The last time Amador and Foothill high schools joined forces to present a live theater performance, it cost $10,000 for the royalty rights and thousands more for costumes, props and other necessities to put on “All Shook Up,” a musical based on the songs of Elvis Presley.

After all that work and expense, the show wound up playing to an audience of stuffed animals. The performance’s timing ran into the bad luck of the first big COVID-19 crisis. Public theater retreated from its usual roles of entertaining and enlightening the community.

This year, though, the schools believe they have outwitted the pandemic in two ways. First, none of the players had contact with the others by recording their voices and instruments in their own homes. Later, technicians dubbed in the students’ recordings, a technique called lip-syncing.

This time, the audience won’t be stuffed animals. Students, teachers and the entire public will be able to attend via YouTube. If they enjoy “On Broadway,” audience members can send in donations to offset some of the technical costs and perhaps prepare for another production next year.

The public can see and hear the results online in a 47-minute video titled “On Broadway.” The show is already available online at bit.ly/3ataUcD. With guidance from their teachers, the students wrote a review, a theater term for a series of highlight performances from various shows. In “On Broadway,” those shows include “Shrek, the Musical,” “Guys and Dolls,” “The Pajama Game,” “Dear Evan Hansen,” and “Les Misérables.” The well-known “On Broadway,” from the song of the same title, serves as the grand finale of the 47-minute video.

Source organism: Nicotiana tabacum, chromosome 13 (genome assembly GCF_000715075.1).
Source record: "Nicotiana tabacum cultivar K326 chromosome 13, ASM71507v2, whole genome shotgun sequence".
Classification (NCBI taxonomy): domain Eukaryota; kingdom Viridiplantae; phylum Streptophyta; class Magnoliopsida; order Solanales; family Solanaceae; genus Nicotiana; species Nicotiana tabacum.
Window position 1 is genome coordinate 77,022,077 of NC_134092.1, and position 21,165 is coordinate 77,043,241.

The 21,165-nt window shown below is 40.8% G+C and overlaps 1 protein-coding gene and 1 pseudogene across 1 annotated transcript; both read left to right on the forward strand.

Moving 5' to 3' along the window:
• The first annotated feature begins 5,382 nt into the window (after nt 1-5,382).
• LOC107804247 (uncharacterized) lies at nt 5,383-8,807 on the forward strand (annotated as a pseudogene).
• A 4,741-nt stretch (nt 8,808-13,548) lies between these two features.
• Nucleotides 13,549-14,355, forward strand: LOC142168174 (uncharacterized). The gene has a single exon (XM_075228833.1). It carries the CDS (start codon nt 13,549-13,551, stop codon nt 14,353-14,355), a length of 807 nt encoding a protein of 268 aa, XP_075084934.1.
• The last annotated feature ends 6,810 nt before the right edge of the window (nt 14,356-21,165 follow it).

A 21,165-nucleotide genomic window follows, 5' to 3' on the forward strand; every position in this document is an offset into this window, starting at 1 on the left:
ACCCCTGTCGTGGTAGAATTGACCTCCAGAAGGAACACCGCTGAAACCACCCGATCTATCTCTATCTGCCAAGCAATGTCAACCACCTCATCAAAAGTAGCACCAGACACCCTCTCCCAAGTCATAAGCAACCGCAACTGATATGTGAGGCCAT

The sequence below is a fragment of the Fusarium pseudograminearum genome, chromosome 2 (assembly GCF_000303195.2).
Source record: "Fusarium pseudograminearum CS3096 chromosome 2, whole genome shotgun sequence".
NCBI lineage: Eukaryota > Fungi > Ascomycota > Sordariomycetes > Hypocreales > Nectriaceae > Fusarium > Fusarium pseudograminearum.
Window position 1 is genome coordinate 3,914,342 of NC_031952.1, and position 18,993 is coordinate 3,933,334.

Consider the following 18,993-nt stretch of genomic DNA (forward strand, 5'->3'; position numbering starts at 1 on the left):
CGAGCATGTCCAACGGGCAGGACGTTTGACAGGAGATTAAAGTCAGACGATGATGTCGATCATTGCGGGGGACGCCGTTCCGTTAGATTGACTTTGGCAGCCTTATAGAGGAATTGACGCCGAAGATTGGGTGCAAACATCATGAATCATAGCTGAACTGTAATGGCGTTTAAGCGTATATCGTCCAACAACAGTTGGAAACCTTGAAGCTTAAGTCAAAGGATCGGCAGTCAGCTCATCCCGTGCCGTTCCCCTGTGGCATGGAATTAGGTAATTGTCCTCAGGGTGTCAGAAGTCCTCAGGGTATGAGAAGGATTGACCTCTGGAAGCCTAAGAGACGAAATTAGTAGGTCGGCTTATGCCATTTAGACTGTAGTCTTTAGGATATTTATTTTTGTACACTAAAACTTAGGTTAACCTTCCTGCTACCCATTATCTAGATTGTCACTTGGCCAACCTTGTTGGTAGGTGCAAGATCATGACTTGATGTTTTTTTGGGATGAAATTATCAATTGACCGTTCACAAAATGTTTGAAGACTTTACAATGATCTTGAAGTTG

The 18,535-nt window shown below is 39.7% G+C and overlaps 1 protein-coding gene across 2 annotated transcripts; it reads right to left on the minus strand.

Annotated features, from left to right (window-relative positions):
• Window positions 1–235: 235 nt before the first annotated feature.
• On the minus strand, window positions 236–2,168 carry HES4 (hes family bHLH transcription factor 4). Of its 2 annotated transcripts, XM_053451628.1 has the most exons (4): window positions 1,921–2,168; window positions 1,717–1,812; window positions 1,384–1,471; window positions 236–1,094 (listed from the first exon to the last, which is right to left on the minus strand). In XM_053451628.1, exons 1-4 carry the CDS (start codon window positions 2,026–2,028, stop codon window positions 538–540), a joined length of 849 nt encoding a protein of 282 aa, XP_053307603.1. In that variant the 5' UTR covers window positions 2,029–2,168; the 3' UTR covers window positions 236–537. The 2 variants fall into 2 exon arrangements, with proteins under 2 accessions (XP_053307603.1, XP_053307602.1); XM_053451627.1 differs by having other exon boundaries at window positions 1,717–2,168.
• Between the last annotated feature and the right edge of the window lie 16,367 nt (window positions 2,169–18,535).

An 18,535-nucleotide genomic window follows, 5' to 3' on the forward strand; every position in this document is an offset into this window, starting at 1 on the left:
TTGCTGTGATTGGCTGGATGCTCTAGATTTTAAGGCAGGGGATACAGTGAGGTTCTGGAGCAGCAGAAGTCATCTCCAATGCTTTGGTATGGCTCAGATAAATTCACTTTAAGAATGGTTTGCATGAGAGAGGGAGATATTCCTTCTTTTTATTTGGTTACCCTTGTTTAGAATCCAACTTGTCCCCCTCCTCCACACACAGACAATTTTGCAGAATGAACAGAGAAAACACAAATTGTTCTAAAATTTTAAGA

Everyone involved with the production hopes students, parents and the general public will like it well enough to donate a few dollars to a fund to offset the production costs and for future funding, said Mark Aubel, who has been a music director in the district for 35 years. Katrina Brekke, who teaches choral music and other classes at Foothill, was the production’s vocal director.

The plot of the show has a character, played by Chloe Pinsonneault, taking shelter in an abandoned theater on ‘a dark and stormy night,’ the usual run-up to a horror movie. But this character gains confidence from the performances she sees from musicals, including Bob Fosse’s classic dance routine of women carrying fancy canes and wearing bowler hats. More good things happen to her from inspiring songs, and she is ready to take her place in the grand finale, “On Broadway.”

“We are so proud of all the students for making this production come to life,” said Aubel in an online comment. “Outstanding performances all around and special thanks to John Loll and Jane Bielke-Loll for their cinematography and for keeping our students safe throughout the entire process.”